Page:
Sidra Medicine, a member of Qatar Foundation, has opened Qatar's first pediatric dedicated sleep laboratory. The state-of-the-art six-room sleep lab, one of the largest of its kind in Qatar, will address sleep issues in children and young people. It is equipped with the latest technologies including video and infrared monitoring to allow direct patient observation.
The sleep lab will accurately study cases of obstructive sleep apnea and other sleep related respiratory disorders caused by a variety of airway diseases and conditions including large tonsils or adenoids. In addition, the sleep lab will play a critical role in studying non-respiratory sleep disorders as a result of neurological issues like central apneas or due to behavioural abnormalities.
Division Chief of Pulmonology, Professor Ibrahim Janahi, whose department currently manages the sleep lab said: "Children with sleep problems usually have underlying illnesses or conditions. Sometimes these issues can be behavioural based but many times, simple conditions like adenoids and large tonsils that might be overlooked, end up causing sleep issues in young children. The lab works closely with departments such as pulmonology, ENT and neurology who refer patients for monitoring and observation."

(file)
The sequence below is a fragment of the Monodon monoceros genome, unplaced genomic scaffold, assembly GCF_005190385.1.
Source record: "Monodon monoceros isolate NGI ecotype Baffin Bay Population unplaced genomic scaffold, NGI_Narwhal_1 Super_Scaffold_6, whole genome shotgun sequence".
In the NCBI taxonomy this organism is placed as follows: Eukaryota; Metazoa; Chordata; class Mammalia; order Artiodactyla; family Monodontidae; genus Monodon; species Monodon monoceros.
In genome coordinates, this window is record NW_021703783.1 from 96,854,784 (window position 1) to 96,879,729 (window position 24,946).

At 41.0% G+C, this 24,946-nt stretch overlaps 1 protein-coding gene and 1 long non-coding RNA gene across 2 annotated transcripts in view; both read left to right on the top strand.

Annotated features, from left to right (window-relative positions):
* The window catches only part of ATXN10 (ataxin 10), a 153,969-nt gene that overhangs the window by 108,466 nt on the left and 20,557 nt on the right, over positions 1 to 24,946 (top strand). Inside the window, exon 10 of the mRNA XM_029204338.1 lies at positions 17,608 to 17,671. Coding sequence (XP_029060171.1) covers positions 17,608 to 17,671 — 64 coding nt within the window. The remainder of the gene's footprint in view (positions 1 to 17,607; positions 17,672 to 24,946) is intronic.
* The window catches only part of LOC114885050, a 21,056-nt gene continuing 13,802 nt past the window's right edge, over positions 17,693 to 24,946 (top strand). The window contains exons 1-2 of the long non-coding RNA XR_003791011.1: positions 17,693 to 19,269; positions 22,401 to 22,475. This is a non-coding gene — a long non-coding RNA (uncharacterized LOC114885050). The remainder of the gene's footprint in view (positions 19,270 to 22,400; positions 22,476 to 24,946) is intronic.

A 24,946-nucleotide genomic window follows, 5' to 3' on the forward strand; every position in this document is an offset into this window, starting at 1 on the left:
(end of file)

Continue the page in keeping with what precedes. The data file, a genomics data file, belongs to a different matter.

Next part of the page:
"Depending on the physician's recommendation, the sleep study will be tailored to suit each child's medical condition in line with international standards. The child's movements are also recorded by video with infrared to ensure the safety of the child at all times," Professor Janahi said.
For her part, Medical Director of the sleep lab at Sidra Medicine Dr Muna Maarafiya, said: "The sleep labs have been designed to make the children as comfortable as possible, as if the children are going to sleep in their own beds at home. Our team works closely with child life professionals to provide child friendly and child focused care to help the children relax and go to sleep. 
"We encourage parents to bring in their kid's favourite night time story or toy. We expect the parents to be active participants during the child's stay in the lab and allow one of them to stay overnight. We even have female technicians monitoring the lab so that female patients and/or mothers accompanying the child can feel comfortable."
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